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Br J Gen Pract. 2007 October 1; 57(543): 770.
PMCID: PMC2151805

October Focus

David Jewell, Editor

In a moving tribute to his sister on page 850, Dougal Jeffries quotes Anatole Broyard, an American critic who died of prostate cancer: ‘…all that he is really asking is for his doctor “to give up some of his authority in exchange for his humanity”.’ This month's BJGP opens with a similar plea from Angela Coulter, only this time it is for us to give up authority so that patients can participate more in decisions affecting their health (page 771). Shared decision making was the model favoured by both patients and doctors in the study on page 777. Unfortunately, the doctors in this study didn't prove very good at predicting patients' wishes in this respect. They tended, perhaps surprisingly, to overestimate patients' preferences more often than underestimating them.

Starting from a different perspective, Greaves and Campbell emphasise the value of collaborative work in supporting self-care and the importance of self-care in achieving a wide variety of outcomes (page 814). There is a need for better training for all health professionals, but for the time being: ‘As ever, the job seems to require the making of pragmatic decisions based on incomplete information.’

However, it's important to distinguish shared decision making from the idea of patient choice (page 822). The authors of this article suggest that framing decisions as choices in itself distorts decision making. They make practical suggestions to help GPs avoid this trap, such as changing the language in which decisions are presented. They also suggest that we should slow down the process: an interesting notion in the context of the other initiatives under way to speed everything up.

In a very personal Viewpoint, Suhayl Saadi is asking for doctors to be treated with humanity (page 839). I don't share his take on the Shipman enquiry — revalidation has been around as an idea for years and we should all be grateful that Janet Smith has given a decisive push to make us sort out the details. But we shouldn't be surprised at his reaction to the xenophobia revealed by recent events. Aneez Esmail charted the history of Asian doctors working in the UK in his William Pickles lecture (page 827), a sorry tale of discrimination and, in the end, unrecognised contributions to the country's health care. His plea to right this wrong is echoed in Joe Kai's editorial (page 774).

The drive to get doctors to give up some of their authority should not become an excuse for us to abandon our responsibilities, or to dump all the decision making onto patients. We should not, for instance, use it as an excuse to abandon efforts to reduce unnecessary antibiotic prescribing. I am one of those who considered antibiotic resistance to be exclusively the result of hospital practice. For those who share my view, the article on page 785 is a rude awakening. A large study of bacterial isolates from urine specimens provides convincing evidence that antibiotic prescribing by GPs increases bacterial resistance, albeit on a small scale.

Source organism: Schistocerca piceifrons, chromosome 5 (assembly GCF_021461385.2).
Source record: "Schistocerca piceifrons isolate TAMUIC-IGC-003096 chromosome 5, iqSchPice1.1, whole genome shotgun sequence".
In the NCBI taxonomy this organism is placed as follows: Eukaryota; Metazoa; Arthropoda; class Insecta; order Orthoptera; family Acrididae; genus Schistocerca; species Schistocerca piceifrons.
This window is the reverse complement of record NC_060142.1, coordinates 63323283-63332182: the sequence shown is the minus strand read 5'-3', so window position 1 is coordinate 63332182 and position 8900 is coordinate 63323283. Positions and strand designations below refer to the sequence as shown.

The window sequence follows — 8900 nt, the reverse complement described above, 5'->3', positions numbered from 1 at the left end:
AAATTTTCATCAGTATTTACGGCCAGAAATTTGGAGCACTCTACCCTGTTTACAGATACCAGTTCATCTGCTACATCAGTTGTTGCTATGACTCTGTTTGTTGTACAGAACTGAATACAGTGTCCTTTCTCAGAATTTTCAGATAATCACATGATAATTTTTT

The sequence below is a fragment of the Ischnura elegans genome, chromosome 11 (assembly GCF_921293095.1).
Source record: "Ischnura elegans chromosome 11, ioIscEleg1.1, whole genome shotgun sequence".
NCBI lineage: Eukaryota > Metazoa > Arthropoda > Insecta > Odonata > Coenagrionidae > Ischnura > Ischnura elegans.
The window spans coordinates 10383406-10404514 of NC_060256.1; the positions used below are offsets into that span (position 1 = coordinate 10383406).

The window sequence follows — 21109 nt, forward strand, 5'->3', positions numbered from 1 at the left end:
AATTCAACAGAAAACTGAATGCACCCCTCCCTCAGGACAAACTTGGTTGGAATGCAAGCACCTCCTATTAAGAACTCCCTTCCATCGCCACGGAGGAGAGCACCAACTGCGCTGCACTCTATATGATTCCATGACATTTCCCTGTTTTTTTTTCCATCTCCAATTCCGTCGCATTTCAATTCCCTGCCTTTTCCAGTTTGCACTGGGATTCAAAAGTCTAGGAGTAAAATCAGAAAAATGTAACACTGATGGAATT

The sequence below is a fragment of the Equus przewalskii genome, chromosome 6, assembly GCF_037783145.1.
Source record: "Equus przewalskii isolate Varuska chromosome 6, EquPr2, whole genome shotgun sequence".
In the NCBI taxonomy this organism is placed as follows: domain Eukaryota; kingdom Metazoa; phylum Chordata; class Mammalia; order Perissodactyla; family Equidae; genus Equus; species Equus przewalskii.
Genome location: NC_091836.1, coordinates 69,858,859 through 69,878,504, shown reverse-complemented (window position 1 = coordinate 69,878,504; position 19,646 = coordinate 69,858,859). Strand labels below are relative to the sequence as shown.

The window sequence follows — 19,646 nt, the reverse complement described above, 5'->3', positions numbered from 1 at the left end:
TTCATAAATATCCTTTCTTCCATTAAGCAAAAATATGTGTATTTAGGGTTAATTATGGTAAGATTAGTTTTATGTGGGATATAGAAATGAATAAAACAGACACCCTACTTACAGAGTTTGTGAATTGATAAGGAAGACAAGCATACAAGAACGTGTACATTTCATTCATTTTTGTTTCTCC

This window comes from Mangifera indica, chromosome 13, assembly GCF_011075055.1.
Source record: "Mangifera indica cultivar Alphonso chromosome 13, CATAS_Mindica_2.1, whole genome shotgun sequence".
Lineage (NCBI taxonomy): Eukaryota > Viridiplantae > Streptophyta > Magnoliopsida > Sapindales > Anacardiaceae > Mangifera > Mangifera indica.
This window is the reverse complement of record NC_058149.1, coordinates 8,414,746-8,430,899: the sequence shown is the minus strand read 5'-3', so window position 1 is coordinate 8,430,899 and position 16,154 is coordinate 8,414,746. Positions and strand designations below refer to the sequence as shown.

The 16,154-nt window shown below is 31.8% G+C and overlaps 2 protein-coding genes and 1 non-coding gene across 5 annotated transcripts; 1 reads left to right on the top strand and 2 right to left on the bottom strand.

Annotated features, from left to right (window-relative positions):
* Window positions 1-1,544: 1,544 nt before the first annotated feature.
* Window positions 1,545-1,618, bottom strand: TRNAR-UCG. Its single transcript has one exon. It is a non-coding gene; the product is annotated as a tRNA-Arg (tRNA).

The accompanying editorial on page 772 by Richard Wise emphasises the need to take all possible steps to reduce antibiotic resistance. One possibility is wider deployment of near-patient testing. Up till now this has looked like an expensive option, but perhaps factoring in the benefits of lower resistance might influence the economic analysis. Richard Wise also feels that extending prescribing authority to more health professionals is likely to make the problem worse. The finding of high rates of meticillin-resistant staphylococcal carriage among Irish GPs is another alarming symptom of the same problem (page 811). Infecting our patients with resistant bacteria is only one of the many ways in which we as doctors can damage our patients' health.

I too am old enough to remember Ivan Illich and the effect that reading Medical Nemesis had on some of us in the 1970s (page 843). But not enough of us, and not a big enough effect, according to Peter Tomson, who feels that our target-driven concern for prevention is turning even more healthy people into patients. His voice is not alone; there are others questioning the value of all this activity, but the need for a figure with a presence to command international attention is strong.

We have long bemoaned the lack of response from the readers. At last we now have an electronic discussion forum, and it is beginning to quite lively. Do visit it at and, better still, add some outraged response to, well, anything you like.

Articles from The British Journal of General Practice are provided here courtesy of Royal College of General Practitioners